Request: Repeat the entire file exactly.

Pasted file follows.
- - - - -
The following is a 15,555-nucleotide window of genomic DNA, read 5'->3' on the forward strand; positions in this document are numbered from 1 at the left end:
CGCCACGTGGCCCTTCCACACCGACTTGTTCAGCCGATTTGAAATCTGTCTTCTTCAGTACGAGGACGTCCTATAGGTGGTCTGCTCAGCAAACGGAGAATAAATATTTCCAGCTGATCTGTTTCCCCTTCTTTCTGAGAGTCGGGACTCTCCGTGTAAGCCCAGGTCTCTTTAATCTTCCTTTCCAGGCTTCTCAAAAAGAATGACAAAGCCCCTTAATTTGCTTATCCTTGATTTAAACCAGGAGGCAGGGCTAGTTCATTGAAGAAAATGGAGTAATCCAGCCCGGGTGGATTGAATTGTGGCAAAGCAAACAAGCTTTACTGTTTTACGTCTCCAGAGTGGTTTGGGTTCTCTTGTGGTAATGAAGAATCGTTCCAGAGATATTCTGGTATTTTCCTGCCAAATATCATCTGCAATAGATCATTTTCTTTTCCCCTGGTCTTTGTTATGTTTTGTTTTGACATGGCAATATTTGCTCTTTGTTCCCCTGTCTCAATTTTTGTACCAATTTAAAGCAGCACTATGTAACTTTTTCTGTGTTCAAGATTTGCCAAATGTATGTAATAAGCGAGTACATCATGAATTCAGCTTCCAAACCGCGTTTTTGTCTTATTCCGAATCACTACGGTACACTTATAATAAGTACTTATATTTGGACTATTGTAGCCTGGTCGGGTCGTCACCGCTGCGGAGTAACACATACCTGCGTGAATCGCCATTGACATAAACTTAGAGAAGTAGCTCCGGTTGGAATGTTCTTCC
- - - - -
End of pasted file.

The following is a 15,555-nucleotide window of genomic DNA, read 5'->3' on the forward strand; positions in this document are numbered from 1 at the left end:
CGCCACGTGGCCCTTCCACACCGACTTGTTCAGCCGATTTGAAATCTGTCTTCTTCAGTACGAGGACGTCCTATAGGTGGTCTGCTCAGCAAACGGAGAATAAATATTTCCAGCTGATCTGTTTCCCCTTCTTTCTGAGAGTCGGGACTCTCCGTGTAAGCCCAGGTCTCTTTAATCTTCCTTTCCAGGCTTCTCAAAAAGAATGACAAAGCCCCTTAATTTGCTTATCCTTGATTTAAACCAGGAGGCAGGGCTAGTTCATTGAAGAAAATGGAGTAATCCAGCCCGGGTGGATTGAATTGTGGCAAAGCAAACAAGCTTTACTGTTTTACGTCTCCAGAGTGGTTTGGGTTCTCTTGTGGTAATGAAGAATCGTTCCAGAGATATTCTGGTATTTTCCTGCCAAATATCATCTGCAATAGATCATTTTCTTTTCCCCTGGTCTTTGTTATGTTTTGTTTTGACATGGCAATATTTGCTCTTTGTTCCCCTGTCTCAATTTTTGTACCAATTTAAAGCAGCACTATGTAACTTTTTCTGTGTTCAAGATTTGCCAAATGTATGTAATAAGCGAGTACATCATGAATTCAGCTTCCAAACCGCGTTTTTGTCTTATTCCGAATCACTACGGTACACTTATAATAAGTACTTATATTTGGACTATTGTAGCCTGGTCGGGTCGTCACCGCTGCGGAGTAACACATACCTGCGTGAATCGCCATTGACATAAACTTAGAGAAGTAGCTCCGGTTGGAATGTTCTTCC